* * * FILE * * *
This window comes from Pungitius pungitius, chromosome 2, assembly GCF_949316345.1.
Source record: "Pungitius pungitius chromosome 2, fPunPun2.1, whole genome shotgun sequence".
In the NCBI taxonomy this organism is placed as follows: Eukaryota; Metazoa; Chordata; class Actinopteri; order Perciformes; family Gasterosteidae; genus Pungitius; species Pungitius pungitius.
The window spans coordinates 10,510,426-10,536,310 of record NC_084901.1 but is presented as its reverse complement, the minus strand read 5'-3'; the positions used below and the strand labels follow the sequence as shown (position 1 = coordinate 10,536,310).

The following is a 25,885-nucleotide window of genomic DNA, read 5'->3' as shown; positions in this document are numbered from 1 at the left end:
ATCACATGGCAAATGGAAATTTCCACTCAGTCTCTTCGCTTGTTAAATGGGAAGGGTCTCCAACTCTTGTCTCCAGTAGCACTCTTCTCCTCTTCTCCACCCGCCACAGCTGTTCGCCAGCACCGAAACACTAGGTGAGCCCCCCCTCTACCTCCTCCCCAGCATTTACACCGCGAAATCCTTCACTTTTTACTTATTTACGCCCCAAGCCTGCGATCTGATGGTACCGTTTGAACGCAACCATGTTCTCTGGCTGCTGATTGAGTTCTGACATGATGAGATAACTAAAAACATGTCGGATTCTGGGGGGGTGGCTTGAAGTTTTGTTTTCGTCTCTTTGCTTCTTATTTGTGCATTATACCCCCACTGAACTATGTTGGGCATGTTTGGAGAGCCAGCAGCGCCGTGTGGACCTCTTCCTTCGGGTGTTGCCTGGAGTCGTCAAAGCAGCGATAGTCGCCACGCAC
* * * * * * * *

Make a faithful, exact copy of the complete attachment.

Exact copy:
This window comes from Pungitius pungitius, chromosome 2, assembly GCF_949316345.1.
Source record: "Pungitius pungitius chromosome 2, fPunPun2.1, whole genome shotgun sequence".
In the NCBI taxonomy this organism is placed as follows: Eukaryota; Metazoa; Chordata; class Actinopteri; order Perciformes; family Gasterosteidae; genus Pungitius; species Pungitius pungitius.
The window spans coordinates 10,510,426-10,536,310 of record NC_084901.1 but is presented as its reverse complement, the minus strand read 5'-3'; the positions used below and the strand labels follow the sequence as shown (position 1 = coordinate 10,536,310).

The following is a 25,885-nucleotide window of genomic DNA, read 5'->3' as shown; positions in this document are numbered from 1 at the left end:
ATCACATGGCAAATGGAAATTTCCACTCAGTCTCTTCGCTTGTTAAATGGGAAGGGTCTCCAACTCTTGTCTCCAGTAGCACTCTTCTCCTCTTCTCCACCCGCCACAGCTGTTCGCCAGCACCGAAACACTAGGTGAGCCCCCCCTCTACCTCCTCCCCAGCATTTACACCGCGAAATCCTTCACTTTTTACTTATTTACGCCCCAAGCCTGCGATCTGATGGTACCGTTTGAACGCAACCATGTTCTCTGGCTGCTGATTGAGTTCTGACATGATGAGATAACTAAAAACATGTCGGATTCTGGGGGGGTGGCTTGAAGTTTTGTTTTCGTCTCTTTGCTTCTTATTTGTGCATTATACCCCCACTGAACTATGTTGGGCATGTTTGGAGAGCCAGCAGCGCCGTGTGGACCTCTTCCTTCGGGTGTTGCCTGGAGTCGTCAAAGCAGCGATAGTCGCCACGCAC